Study highlights negative impacts of mixed-race adoption
Published: 06.02.13Children with a different ethnicity to their adoptive parents are likely to encounter identity problems and racism in childhood and adult life, according to a recent study by the British Association for Adoption and Fostering (BAAF).
The study examined the experiences of 72 Chinese orphans who arrived in the UK from Hong Kong in the 1960s and were adopted by mainly white British parents.
Virtually all the adoptees reported some experience of racism or prejudice in both child and adulthood. This ranged from playground name-calling during childhood to serious racist attacks. More than half said they had felt uncomfortable after receiving comments about how they looked different from their adoptive family, while three-quarters admitted thinking that they wanted to look less Chinese.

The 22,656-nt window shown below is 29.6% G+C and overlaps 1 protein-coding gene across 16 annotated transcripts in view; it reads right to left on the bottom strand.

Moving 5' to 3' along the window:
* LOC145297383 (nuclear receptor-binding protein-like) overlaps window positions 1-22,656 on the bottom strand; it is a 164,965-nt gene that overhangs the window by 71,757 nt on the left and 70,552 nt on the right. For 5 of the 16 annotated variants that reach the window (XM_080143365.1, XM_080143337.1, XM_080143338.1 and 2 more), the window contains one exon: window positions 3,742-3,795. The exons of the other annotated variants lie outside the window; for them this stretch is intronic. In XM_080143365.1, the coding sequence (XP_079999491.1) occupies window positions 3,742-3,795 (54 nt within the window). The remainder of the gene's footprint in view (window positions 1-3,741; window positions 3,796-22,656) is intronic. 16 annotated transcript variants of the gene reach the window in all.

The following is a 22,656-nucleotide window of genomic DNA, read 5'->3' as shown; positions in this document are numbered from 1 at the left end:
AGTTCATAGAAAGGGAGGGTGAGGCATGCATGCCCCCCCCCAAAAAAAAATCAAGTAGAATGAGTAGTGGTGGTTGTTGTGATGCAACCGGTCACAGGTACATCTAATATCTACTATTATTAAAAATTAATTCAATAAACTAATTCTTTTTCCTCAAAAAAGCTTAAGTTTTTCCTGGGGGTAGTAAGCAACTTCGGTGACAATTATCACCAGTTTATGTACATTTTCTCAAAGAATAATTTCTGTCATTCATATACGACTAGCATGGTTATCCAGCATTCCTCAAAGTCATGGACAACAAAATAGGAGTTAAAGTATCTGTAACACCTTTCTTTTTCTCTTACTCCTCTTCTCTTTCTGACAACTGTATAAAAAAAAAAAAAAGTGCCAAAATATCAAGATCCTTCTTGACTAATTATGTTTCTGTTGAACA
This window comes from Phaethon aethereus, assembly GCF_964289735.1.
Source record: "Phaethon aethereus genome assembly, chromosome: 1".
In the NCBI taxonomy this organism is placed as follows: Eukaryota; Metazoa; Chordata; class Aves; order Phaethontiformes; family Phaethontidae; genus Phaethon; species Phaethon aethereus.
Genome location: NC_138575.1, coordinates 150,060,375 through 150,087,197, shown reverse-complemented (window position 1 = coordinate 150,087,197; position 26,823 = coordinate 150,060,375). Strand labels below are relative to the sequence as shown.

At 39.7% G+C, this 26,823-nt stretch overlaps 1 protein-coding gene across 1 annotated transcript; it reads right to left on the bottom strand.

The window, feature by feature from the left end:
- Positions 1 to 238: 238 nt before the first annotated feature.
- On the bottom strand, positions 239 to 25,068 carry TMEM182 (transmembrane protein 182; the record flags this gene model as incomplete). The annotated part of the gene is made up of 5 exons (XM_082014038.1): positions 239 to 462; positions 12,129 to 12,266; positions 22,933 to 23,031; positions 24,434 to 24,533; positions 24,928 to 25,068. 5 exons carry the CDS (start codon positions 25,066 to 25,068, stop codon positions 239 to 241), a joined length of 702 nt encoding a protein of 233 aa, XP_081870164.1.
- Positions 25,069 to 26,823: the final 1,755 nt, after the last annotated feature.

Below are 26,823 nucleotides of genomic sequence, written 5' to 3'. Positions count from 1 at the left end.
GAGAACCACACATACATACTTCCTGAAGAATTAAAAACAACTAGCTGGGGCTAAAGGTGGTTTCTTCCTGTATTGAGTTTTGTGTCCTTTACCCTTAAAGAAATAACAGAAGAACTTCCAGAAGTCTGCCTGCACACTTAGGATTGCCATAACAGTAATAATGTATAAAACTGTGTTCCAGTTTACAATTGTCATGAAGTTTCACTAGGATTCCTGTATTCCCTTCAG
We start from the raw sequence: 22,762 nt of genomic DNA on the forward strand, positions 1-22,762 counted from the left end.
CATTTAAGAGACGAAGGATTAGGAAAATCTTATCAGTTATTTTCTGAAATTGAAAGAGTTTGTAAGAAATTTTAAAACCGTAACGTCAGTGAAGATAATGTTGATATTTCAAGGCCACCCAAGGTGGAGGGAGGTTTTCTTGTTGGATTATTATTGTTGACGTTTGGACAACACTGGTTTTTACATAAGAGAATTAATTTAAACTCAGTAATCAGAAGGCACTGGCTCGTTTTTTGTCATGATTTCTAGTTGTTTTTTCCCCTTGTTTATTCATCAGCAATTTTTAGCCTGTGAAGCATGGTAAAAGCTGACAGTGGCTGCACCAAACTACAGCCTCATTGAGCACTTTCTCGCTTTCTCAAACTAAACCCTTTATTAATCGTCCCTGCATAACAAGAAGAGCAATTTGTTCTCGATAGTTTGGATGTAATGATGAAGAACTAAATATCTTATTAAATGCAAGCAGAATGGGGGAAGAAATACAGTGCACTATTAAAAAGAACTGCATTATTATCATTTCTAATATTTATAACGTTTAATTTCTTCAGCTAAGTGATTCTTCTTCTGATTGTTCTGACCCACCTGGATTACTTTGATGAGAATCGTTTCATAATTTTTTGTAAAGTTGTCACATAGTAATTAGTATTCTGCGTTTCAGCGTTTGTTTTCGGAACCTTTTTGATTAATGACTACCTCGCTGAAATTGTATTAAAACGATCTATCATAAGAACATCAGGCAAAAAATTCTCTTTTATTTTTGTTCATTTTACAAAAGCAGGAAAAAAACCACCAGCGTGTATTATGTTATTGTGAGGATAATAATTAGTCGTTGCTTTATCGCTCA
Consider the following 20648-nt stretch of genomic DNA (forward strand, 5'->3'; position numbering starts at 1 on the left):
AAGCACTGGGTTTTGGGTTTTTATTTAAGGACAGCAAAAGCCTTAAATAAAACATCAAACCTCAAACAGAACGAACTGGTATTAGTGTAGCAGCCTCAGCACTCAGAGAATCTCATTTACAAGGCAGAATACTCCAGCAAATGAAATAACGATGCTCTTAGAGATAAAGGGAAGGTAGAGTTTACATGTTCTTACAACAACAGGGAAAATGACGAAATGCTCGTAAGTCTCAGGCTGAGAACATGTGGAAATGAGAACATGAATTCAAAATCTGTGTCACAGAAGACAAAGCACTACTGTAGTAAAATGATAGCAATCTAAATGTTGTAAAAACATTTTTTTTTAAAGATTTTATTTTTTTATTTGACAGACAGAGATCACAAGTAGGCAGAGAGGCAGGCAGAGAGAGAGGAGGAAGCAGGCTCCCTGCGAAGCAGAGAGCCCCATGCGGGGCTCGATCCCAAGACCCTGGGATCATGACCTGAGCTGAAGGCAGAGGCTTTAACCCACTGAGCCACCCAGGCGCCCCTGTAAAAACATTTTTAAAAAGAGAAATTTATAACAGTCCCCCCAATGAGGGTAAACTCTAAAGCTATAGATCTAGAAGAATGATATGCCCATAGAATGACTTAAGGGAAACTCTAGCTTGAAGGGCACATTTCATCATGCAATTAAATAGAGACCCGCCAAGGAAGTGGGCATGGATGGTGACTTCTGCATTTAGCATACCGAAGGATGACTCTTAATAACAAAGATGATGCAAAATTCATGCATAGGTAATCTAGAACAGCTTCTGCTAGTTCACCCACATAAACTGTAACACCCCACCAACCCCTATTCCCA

More than half of the respondents described their ethnic identity as Chinese with 19 per cent identifying as British and 15 percent as British-Chinese. The remainder used individual definitions. Some adoptees reported difficulty coming to terms with separation from their birth family and being Chinese in the UK.
The study also found that the quality of the adoptive home is an important contributor to well-being as adults along with the quality of care provided in the orphanages from where the adoptees were taken.
Julia Feast, co-author of the project concluded:
"Whilst the findings are in the main very positive.... the challenges and complexities of inter-country adoption should not be underestimated."